I needed a bike ramp that would allow me to safely load and unload my 2003 Yamaha FJR1300 into/out of the back of my truck without any other assistance. I did a Google search, and found this ramp from Discountramps.com. It's called "The Dresser Ramp".

It is 89" long, 38" wide, and has a rated capacity of 2700 pounds. It weighs about 70 pounds, and was manufactured by Oxlite (who apparently makes most of the trick aluminum motorcycle ramps sold by other companies). It's rather expensive (about $300 including shipping) but well worth it!

It is slightly curved to prevent low-centering the bike, and folds length-wise to make carrying and storage easier. A friend used it to load his Aprilia Futura, which he simply rode up the ramp and into the back of his full sized Z-71 pickup.

It's kinda overkill for loading dirt bikes, but it sure is the hot setup for loading big road bikes and touring bikes. The arch and the width means you can just ride it in. One person can unload by simply putting the bike in 1st gear, and using the clutch as a brake, along with the front brake, to straddle-walk the bike slowly backwards down the ramp.

So, here I am trying to load my FJR on a level bit of pavement. Notice that my feet aren't touching the ground or the ramp. Note THE GRIM REAPER lurking near the rear of my bike. Needless to say, I chickened out...

After redeploying the truck in the driveway, and blocking up the front wheels to level the bed, I tried again. This time successfully!

I thought of removing the saddlebags after I got the bike loaded. Doh! I should have removed them first so that if the bike had tipped over, there would have been less damage.

An FJR1300 in the bed of an extra-cab Toyota Tundra. A bit too long to close the tailgate.

These are the tiedowns I use and recommend. They are made by Powertye, and are in my humble opinion the best motorcycle tiedowns available.   [see update below]   They have a big plastic-covered hook with security latch on one end, and a built-in "soft tie" on the other end. They are very quick to hook up, and won't come loose even if you hit a bump big enough to compress the forks.

I hooked two of the Powertyes around the passenger grab rail, after first putting a bit of old cotton diaper cloth around the rail to protect the paint. When I actually did truck the FJR to California in January, 2003, I looped the tiedowns over the rear tire instead.

Here's how I did the handlebar end. Given Paul's recommendation (see below) I first attached straps to the forks, just above the fender mounts. These served to keep the bike from moving side-to-side.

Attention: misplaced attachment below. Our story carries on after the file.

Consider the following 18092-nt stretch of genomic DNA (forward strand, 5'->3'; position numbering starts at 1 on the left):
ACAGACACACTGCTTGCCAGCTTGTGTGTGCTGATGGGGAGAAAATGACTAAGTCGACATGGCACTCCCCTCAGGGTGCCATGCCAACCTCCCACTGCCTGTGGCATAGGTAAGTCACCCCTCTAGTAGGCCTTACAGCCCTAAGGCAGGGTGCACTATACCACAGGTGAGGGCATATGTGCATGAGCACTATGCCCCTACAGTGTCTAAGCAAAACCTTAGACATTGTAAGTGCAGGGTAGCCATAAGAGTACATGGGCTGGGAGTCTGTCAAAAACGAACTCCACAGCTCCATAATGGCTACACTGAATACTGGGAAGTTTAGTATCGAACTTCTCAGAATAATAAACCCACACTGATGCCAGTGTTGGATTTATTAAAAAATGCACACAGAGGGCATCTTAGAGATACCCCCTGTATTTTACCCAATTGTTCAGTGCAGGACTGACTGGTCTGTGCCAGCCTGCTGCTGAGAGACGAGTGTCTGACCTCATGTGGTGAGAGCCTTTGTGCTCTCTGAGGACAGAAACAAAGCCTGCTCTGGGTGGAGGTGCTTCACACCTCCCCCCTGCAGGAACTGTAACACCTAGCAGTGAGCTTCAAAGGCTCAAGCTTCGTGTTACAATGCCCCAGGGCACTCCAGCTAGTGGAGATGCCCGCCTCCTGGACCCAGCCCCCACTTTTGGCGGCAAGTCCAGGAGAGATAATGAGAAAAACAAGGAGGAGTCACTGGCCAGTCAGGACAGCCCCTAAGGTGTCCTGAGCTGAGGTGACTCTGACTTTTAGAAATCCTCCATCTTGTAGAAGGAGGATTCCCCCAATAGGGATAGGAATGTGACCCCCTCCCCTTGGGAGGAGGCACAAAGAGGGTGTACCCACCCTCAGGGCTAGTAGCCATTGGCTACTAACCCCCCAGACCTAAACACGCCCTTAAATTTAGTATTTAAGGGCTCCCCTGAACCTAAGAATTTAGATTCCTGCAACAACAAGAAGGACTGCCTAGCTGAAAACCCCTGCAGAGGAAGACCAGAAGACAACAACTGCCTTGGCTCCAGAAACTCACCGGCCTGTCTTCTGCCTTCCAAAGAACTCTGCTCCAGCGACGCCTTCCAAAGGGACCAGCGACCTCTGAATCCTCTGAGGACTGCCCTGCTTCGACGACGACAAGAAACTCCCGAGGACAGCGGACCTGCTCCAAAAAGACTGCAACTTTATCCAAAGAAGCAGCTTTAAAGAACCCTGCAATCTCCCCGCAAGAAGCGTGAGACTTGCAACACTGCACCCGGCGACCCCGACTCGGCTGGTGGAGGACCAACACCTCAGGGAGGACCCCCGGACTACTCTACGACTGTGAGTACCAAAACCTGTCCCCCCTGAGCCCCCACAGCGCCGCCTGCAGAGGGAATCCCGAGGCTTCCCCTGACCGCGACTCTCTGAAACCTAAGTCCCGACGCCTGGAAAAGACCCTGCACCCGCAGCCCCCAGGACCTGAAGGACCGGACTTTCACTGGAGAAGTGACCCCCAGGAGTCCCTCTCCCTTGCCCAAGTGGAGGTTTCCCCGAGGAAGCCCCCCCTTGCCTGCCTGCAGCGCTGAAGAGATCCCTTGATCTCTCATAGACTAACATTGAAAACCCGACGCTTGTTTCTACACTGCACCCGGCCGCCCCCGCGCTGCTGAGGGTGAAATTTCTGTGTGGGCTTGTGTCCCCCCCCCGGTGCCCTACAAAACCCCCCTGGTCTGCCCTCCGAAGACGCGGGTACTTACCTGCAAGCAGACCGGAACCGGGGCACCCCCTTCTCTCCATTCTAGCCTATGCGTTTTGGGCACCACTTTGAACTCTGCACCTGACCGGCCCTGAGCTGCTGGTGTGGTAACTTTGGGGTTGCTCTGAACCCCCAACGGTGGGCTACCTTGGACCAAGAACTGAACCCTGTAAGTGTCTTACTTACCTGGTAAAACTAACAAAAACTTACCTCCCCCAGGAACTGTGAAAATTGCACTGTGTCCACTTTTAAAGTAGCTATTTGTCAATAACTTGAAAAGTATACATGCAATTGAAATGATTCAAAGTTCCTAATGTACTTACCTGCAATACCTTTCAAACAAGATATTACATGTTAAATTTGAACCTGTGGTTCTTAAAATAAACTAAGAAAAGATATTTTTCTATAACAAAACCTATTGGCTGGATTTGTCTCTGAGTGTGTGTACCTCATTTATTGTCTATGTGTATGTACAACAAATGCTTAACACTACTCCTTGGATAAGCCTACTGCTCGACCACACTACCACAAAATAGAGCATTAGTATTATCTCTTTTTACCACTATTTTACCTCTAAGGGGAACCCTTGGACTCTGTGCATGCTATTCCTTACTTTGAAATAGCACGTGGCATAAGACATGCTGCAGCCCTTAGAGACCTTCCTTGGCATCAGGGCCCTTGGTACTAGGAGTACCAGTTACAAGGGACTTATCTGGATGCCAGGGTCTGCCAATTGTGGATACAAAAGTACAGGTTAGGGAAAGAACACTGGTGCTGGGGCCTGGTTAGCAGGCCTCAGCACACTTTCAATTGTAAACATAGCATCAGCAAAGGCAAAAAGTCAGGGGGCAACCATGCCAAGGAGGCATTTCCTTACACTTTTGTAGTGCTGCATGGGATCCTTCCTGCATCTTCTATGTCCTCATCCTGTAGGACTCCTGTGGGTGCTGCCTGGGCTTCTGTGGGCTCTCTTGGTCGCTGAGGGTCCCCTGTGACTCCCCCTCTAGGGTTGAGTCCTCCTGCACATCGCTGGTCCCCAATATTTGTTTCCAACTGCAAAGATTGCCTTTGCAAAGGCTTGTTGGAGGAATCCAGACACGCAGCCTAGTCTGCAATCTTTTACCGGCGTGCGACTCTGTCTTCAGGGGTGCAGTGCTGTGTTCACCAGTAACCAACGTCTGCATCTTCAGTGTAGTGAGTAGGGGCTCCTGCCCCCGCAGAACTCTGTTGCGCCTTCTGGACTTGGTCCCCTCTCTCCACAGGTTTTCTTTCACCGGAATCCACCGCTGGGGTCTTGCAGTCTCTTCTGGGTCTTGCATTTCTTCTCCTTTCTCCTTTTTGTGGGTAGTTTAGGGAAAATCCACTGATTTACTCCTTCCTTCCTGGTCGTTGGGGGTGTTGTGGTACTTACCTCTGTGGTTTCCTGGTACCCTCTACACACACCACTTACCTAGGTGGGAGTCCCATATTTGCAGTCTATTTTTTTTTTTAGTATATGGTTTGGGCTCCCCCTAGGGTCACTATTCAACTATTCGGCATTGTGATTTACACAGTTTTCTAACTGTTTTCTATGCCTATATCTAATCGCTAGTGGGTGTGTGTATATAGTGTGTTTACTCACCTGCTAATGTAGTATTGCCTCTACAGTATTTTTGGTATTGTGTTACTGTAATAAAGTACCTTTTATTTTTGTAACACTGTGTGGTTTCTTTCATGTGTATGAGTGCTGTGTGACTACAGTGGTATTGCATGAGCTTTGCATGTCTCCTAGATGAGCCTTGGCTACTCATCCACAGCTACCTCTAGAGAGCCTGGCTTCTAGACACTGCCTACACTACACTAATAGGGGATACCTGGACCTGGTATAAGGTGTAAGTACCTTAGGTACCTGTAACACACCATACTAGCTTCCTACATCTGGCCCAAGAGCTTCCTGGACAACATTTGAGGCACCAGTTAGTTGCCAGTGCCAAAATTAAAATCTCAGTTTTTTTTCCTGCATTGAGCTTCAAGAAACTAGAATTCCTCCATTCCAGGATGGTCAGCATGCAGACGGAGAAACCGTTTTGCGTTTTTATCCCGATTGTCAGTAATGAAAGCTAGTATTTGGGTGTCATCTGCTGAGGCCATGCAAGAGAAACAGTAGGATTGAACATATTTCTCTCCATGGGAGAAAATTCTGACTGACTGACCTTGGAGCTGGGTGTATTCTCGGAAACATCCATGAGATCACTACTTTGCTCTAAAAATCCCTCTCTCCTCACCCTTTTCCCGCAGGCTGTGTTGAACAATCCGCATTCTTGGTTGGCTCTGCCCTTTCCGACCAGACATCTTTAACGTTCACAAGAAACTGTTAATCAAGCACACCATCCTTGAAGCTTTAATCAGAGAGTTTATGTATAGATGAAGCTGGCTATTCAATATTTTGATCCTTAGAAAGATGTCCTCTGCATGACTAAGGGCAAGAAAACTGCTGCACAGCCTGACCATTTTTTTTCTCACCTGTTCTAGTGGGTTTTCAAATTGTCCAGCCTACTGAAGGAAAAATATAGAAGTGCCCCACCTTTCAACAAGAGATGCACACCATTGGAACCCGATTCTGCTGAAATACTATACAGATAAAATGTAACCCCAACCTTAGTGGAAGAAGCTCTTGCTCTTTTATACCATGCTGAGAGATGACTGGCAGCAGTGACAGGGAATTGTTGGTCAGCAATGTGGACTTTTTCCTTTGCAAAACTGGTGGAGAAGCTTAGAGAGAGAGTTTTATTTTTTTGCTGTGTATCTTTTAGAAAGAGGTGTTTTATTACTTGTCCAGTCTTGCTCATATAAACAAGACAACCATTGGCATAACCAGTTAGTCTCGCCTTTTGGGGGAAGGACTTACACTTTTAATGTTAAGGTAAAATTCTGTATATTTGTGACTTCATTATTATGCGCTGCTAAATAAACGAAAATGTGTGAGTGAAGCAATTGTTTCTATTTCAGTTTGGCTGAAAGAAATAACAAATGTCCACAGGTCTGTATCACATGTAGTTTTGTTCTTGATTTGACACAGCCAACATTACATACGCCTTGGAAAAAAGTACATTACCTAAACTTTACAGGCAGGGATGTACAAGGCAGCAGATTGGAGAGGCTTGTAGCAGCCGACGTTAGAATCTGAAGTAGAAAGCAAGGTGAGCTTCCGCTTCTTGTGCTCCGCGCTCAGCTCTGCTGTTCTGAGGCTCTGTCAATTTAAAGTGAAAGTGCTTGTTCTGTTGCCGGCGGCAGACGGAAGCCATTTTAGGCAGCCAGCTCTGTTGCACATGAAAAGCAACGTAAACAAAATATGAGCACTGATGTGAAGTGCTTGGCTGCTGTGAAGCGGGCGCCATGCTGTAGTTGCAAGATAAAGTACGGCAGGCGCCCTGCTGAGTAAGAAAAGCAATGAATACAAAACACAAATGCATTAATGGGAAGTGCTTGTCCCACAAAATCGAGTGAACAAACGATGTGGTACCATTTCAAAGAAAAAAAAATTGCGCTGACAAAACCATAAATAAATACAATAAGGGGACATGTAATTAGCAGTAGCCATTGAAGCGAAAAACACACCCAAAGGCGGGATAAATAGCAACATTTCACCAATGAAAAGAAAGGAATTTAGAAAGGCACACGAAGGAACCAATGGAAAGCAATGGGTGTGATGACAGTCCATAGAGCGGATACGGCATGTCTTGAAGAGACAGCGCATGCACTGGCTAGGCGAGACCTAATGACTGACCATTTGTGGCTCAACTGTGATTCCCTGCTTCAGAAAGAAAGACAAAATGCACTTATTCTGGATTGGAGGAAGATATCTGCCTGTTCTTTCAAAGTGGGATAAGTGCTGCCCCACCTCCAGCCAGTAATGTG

Then I attached a second set of tiedowns just snuggly enough to put some compression on the forks, to keep the bike from moving up and down.

Here's a close-up shot of the tiedowns on the bars. I have a Canyon Dancer, but believe it would put too much leverage on the ends of the handlebars, possibly bending or braking them. In this case, I didn't put enough tension on these straps to actually hold the FJR in place -- I relied on the lower set for that. I used just enough tension to add "security" (backup) to the other set.

As I mentioned above, I used this scheme to truck my FJR from Spokane to Portland, OR during the winter of early 2003 so that I could ride from Portland down to Healdsburg, CA for the Western FJR Owners gathering. It worked great! I'm now confident in loading/unloading the FJR by myself, without a spotter...


Update:

In Dec-2002, Paul E. Gerle wrote:

I have TONS of experience transporting bikes, in trucks, on open trailers, and in enclosed trailers, and I've had my fair share of scratched paint, broken plastic, and close calls. I feel I have to provide you my comments here in the hope you'll consider editing your page to help others avoid some common mistakes.

First, there are much better straps than the ones shown. Motorcycle tie-down straps should always have ratchet-style adjusters (like these PowerTye BIG DADDYS). The cam-style adjusters shown can and will slip, though as you mentioned, some are better than others. The ratchet-style adjusters wrap the strap around a spool, and although they're more trouble to use, they are completely slip-proof.

Secondly, the routing of the straps shown in the pictures is very dangerous to the health of your fairing. The tension of the straps is directly on the plastic! That may not cause any damage on a VERY short, easy trip, but constant bouncing and vibration will at least mar the finish, and at worst, crack the plastic.

In a pickup, you have a much better option. The pickup bed has eye loops a good 16 inches or so up off the bed. Therefore, you can route the straps from them to the fork tubes just above the fender without an extreme angle of the straps. Let me explain.

In certain situations, an extreme angle of the straps (usually, mounted on the floor of the truck or trailer, and too close to the bike's centerline) combined with:

... conspire to allow a fall, by passing through a "point of no return", in which the straps fail to provide support, and the bike topples. To avoid this, you need to have the straps closer to horizontal, a less severe angle to the bed of the vehicle, and the path from the front forks to the pickup bed's tie-downs allows a perfect angle for that. It's harder on a flat trailer with tie-downs on the floor only.

If attaching the straps to the forks applies pressure to the fender, you can use cord, rope, or strapping material to prevent it by tying off the main straps from above (like the lower triple clamp).

Copyright © 2002-2003, by H. Marc Lewis. All rights reserved.